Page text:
Honestly, the art is much better than the inane (and over-long) story-line. While remaining a devoted adherant to the CCA strictures (I'd have to check back, but do we ever see any direct personal violence shown on-panel?), Mooney does have a pleasantly clean, clear visual style, and you can always tell what's goin' on. IIRC, MTU was kind of a book where they planted him for quite a long time, sometimes penciling, sometimes inking, as the rest of the creative team shifted around him.


Doug said...

With apologies to those who've already read, a sentence I'd written near the top of the post had been partially lost to cyberspace publishing. I've reconstructed it, so this should read seamlessly now.

Our first three commenters all make valid points. Specifically, I think Fred's notion of marketing to the younger set with the team-up style books is certainly valid.

And one of these days, I'd like to get hold of some of Mooney's Supergirl work. If you've ever seen his commission work, it seems to be the character he most identifies himself with.


Doug said...

Whoa -- on the re-read, this post has a lot of issues with sentences that do not make sense. I'll do what I can to clean up the missing words, and pronto! Aye, there be gremlins afoot!


Doug said...

OK, I think I got it cleaned up. Man, there were 4 or 5 places where the material was there, but for some reason multiple clauses or even a complete sentence had been jettisoned to the end of a paragraph. We're not just sitting here writing jibberish, you know!

Thanks again for your patience today!


david_b said...

I've read a bit about this ish, mostly it's the silliest of this 3-issue arc. I picked up ish 11 in VF+ condition, I'm looking at ish 9, but I'm... not in a hurry for this one. It's essentially Haney-writing, perhaps by saying that, I'm insulting Haney fans world-wide. We just saw how Spidey flipped out with Thanos in that beloved MTIO Annual 2, but somehow handling time-travel (again a few yrs later with the Vish and Wanda as well) is no big deal. By this ish, it just seemed like the Spidey-Torch team-ups were wearing a bit thin, the next ish with Blackbolt would be much better.

Don't get me wrong, totally agreeing with Fred on MTU's 'absurdist' nature, this title designed specifically as a venue for the more weirder, grander scoped stories which just don't fit the groove of ASM (much like DC's B&B..), this one just seemed too contrived and rushed for even younger readers to enjoy.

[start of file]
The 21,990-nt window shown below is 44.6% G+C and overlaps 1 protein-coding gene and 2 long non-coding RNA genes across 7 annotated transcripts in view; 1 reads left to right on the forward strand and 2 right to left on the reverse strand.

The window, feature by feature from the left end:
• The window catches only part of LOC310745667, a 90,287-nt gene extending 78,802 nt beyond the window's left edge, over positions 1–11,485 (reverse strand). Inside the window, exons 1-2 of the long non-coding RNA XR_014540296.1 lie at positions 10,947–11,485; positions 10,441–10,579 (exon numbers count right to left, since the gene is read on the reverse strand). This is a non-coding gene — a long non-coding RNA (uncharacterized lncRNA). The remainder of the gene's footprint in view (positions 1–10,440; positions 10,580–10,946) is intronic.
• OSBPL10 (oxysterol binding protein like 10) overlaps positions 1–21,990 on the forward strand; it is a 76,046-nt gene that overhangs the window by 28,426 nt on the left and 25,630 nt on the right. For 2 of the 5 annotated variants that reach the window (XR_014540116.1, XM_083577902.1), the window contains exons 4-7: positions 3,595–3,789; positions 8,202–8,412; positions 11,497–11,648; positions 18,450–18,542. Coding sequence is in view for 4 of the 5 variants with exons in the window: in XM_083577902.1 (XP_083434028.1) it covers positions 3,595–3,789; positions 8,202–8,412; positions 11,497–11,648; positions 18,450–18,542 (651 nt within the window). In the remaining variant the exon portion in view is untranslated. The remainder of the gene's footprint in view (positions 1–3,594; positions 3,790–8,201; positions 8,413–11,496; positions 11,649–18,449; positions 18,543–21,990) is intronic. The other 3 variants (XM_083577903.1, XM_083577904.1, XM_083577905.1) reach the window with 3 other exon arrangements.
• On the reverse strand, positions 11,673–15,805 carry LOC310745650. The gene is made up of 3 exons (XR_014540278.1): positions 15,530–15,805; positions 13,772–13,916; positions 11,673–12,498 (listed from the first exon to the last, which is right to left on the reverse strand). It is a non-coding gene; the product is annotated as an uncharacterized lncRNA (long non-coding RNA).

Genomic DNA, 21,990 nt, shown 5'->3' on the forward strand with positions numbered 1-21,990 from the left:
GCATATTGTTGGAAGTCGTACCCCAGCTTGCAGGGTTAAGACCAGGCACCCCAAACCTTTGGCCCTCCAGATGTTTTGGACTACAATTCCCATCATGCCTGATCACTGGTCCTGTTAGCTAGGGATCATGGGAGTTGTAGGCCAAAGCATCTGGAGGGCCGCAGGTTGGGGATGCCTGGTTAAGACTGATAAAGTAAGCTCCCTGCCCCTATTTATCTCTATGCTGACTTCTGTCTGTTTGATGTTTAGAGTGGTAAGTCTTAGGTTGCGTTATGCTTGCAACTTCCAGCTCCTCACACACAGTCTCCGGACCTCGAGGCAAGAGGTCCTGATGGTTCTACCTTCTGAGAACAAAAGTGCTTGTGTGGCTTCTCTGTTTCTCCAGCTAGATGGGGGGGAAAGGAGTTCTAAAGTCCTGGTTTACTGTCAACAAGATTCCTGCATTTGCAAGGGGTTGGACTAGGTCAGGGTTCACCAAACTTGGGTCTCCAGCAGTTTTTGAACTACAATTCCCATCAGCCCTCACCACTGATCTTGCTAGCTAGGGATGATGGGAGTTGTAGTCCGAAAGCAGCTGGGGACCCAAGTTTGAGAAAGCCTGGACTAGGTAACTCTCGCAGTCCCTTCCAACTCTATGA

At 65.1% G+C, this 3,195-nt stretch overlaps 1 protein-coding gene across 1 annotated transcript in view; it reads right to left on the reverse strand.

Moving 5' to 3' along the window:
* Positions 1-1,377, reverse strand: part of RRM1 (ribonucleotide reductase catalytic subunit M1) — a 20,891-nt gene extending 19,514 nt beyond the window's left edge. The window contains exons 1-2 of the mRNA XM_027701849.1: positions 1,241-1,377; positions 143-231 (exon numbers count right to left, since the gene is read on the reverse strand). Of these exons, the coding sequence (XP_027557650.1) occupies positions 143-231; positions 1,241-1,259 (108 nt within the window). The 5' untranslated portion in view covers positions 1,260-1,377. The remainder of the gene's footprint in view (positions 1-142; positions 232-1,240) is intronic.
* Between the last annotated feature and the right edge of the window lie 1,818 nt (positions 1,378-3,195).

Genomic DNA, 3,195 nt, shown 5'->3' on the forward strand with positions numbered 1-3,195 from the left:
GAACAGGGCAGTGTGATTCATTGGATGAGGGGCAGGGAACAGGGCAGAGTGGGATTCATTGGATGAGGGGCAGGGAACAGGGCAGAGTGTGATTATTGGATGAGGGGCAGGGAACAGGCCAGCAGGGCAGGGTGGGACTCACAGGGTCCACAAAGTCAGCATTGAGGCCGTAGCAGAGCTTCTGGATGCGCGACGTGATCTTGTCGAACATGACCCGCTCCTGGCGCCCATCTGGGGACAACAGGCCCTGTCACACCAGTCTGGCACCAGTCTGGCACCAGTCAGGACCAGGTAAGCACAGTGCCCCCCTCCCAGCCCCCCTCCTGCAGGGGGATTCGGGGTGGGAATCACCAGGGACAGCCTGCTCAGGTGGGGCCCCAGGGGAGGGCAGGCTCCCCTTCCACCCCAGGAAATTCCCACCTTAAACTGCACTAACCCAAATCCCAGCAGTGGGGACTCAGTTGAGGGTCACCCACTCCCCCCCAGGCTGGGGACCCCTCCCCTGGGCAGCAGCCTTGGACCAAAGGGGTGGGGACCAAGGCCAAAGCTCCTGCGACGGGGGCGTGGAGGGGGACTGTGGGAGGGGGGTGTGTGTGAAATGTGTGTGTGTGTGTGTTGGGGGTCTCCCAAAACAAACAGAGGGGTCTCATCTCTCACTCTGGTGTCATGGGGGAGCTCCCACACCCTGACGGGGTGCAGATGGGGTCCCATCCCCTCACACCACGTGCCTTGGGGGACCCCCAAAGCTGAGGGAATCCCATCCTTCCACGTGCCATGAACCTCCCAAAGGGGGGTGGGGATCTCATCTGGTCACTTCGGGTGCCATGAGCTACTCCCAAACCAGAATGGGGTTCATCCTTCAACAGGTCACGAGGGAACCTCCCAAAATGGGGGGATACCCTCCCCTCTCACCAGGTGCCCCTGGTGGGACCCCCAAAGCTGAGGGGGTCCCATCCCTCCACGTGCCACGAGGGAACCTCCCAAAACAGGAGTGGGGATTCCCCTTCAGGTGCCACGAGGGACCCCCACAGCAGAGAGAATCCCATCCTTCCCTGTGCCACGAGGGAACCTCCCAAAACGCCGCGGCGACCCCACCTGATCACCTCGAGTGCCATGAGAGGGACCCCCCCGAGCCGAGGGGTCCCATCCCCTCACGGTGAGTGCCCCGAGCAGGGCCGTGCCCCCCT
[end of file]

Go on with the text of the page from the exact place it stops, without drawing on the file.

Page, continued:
Humanbelly said...

Hunh. I wonder-- do you suppose that sort of aping B&B's loopy vibe wasn't entirely accidental? Given that this book clearly must have been an answer to that DC series? (Or am I stating the obvious?)

Like Colin, I've never stopped being both amused and amazed at the complete lack of even rudimentary comprehension of basic scientific facts and principles exhibited by the Marvel stable of writers-- from Stan on down. I long ago came to the conclusion that, really, none of these guys (or the artists, for that matter) were the A or B students in their public school science classes. That would kind of make sense, since these guys would be more the "creative" nerds, as opposed to the "science" nerds.

But, boy, this story/plot-- Conway may have been a little too in love w/ what he perceived as his own cleverness, eh?


WardHill Terry said...

I've not read these issues, but this description seems sufficient. I've been trying to think what my younger self would have thought of a story like this. The super-heroics are great. Spidey webbing himself to the belly of jet? Sure! Torch showing up in the nick of time? Of course! The thing that would have bothered young me is the villain. Who is this guy? Or these guys? Am I supposed to know them? What do they do? Back then I could roll with loose science (geography, physics, etc.), but I wanted clear-cut good guy/ bad guy delineations. Now, I can take the basic set-up, but the blatant impossibilities drive me nuts!

david_b said...

Probably out on a limb here, but interestingly enough, those 'time rings' look familiar; just the following month in Johnny's FF mag ish 136, they meet up with Slugger Johnson, one of Gideon's men who runs into the 'Shaper of Worlds'.